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Which is worst area in UK for road accidents?

Answer: You're living in it!

Kent has been revealed to have the most dangerous roads in the UK, according to new research from Uswitch.com, the comparison and switching service.

The study, which analysed data from the Department for Transport, looked at the 131,369 deaths and serious injuries which took place on UK roads between 2015 and 2019, split out by local authority area [4].

The south-east of England is home to the most dangerous roads in the UK, with three out of the five local authority areas reporting the highest number of casualties [5].

Table 1: The UK’s Most Dangerous Regions

Local authorityTotal casualties
Kent, South East3,844
Essex, East of England3,770
Hampshire, South East3,561
Surrey, South East3,445
Lancashire, North West3,375
West Sussex, South East2,485
Lincolnshire, East Midlands2,371
Birmingham, West Midlands2,300
Norfolk, East of England2,194
Hertfordshire, East of England2,138
Source: Uswitch.co

Meanwhile, results for Scotland and Wales revealed that both countries had some of the safest roads in the UK, with eight out of the 10 local authorities recording the fewest number of reported casualties. Bracknell Forest and Hartlepool were the only two English regions to appear in the top 10 [2].

Table 2: The UK’s Safest Regions

Local authorityTotal casualties
Clackmannanshire, Scotland61
Merthyr Tydfil, Wales71
East Dunbartonshire, Scotland79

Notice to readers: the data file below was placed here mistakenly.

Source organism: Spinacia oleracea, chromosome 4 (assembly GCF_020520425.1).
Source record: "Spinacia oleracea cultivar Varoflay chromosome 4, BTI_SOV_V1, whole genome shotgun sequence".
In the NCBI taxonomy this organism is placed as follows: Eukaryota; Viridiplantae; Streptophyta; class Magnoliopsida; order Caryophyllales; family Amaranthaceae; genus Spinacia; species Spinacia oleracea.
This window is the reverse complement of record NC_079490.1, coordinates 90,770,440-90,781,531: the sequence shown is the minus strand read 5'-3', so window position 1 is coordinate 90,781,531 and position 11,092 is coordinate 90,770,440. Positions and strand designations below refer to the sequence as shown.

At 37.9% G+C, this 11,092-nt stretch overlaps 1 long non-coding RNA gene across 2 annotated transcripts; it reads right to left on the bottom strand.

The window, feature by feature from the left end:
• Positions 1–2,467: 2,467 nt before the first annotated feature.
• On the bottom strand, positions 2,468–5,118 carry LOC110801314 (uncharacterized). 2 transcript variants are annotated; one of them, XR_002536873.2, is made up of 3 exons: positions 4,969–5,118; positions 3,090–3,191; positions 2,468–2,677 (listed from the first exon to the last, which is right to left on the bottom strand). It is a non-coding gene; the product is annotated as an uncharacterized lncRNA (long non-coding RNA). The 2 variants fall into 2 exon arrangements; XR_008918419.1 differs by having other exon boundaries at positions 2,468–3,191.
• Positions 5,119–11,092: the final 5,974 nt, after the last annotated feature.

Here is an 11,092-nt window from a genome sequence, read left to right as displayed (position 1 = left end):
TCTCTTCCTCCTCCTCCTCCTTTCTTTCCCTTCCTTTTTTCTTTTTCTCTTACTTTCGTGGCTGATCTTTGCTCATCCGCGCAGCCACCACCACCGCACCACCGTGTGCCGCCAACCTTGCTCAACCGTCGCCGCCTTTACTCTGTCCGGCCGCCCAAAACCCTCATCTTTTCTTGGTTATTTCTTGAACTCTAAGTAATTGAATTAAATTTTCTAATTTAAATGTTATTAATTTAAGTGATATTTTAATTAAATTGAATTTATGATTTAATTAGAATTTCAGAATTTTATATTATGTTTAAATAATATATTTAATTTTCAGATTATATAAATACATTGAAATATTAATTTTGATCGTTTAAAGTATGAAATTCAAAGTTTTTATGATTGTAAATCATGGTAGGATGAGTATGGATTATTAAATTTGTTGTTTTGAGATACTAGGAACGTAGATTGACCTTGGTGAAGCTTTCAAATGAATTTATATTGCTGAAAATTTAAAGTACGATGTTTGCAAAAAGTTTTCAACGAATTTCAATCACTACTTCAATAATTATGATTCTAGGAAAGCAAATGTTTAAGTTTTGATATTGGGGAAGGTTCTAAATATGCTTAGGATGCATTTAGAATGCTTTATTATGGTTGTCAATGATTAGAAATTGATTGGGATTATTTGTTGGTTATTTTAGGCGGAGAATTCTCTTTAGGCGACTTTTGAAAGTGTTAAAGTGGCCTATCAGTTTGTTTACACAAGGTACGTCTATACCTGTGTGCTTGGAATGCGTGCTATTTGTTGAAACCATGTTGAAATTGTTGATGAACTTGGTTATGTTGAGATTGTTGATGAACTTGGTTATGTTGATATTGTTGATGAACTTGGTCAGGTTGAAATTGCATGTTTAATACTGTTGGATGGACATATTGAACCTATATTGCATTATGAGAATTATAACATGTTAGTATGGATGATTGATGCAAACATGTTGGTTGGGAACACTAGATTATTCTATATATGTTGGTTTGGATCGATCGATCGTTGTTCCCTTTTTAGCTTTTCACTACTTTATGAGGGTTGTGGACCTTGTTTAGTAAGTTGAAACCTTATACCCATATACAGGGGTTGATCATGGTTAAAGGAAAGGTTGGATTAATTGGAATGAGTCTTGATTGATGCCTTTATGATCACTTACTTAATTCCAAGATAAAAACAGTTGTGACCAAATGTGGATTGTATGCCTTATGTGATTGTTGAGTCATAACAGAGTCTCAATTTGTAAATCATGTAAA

Torfaen, Wales82
Blaenau Gwent, Wales83
West Dunbartonshire, Scotland119
Bracknell Forest, South-East131
Vale of Glamorgan, Wales137
Hartlepool, North-East148
Isle of Anglesey, Wales154
Source: Uswitch.com

The results of the study show that the majority of incidents involved people aged between 24 and 55 years old, with almost half (46%) of all recorded casualties falling within this age bracket [6]. The data also highlighted a gender split, with seven out of 10 (69%) accidents involving men, compared with just three out of 10 (31%) involving women [7].

It was also found that over half of road casualties occur at speeds between just 21-30mph, with T-junctions being danger hotspots as 37,133 deaths or serious injuries were reported at this type of junction over the past five years [3].

Florence Codjoe, car insurance expert at Uswitch.com comments: “With tens of thousands of people killed or seriously injured each year in traffic accidents, road safety is something drivers should always keep in mind, wherever they are. And as weather conditions get worse moving into winter, drivers need to be even more conscious of their surroundings. Rain and snow on the road can reduce your grip and increase stopping distances, while the darker days can impact your visibility while driving. It’s vital drivers remain aware, even with fewer cars on the road than usual.”

Explore the data in full and find out how safe the roads are where you live here.

1. Based on data gathered using the Department for Transport’s online road traffic tool, which showed that Kent had 3,844 reported casualties between 2015 and 2019, compared with the second highest region of Essex, with 3,770 reported casualties. ‘Casualty’ refers to someone who has either died or been seriously injured, as defined in the data – it doesn’t include slight injuries.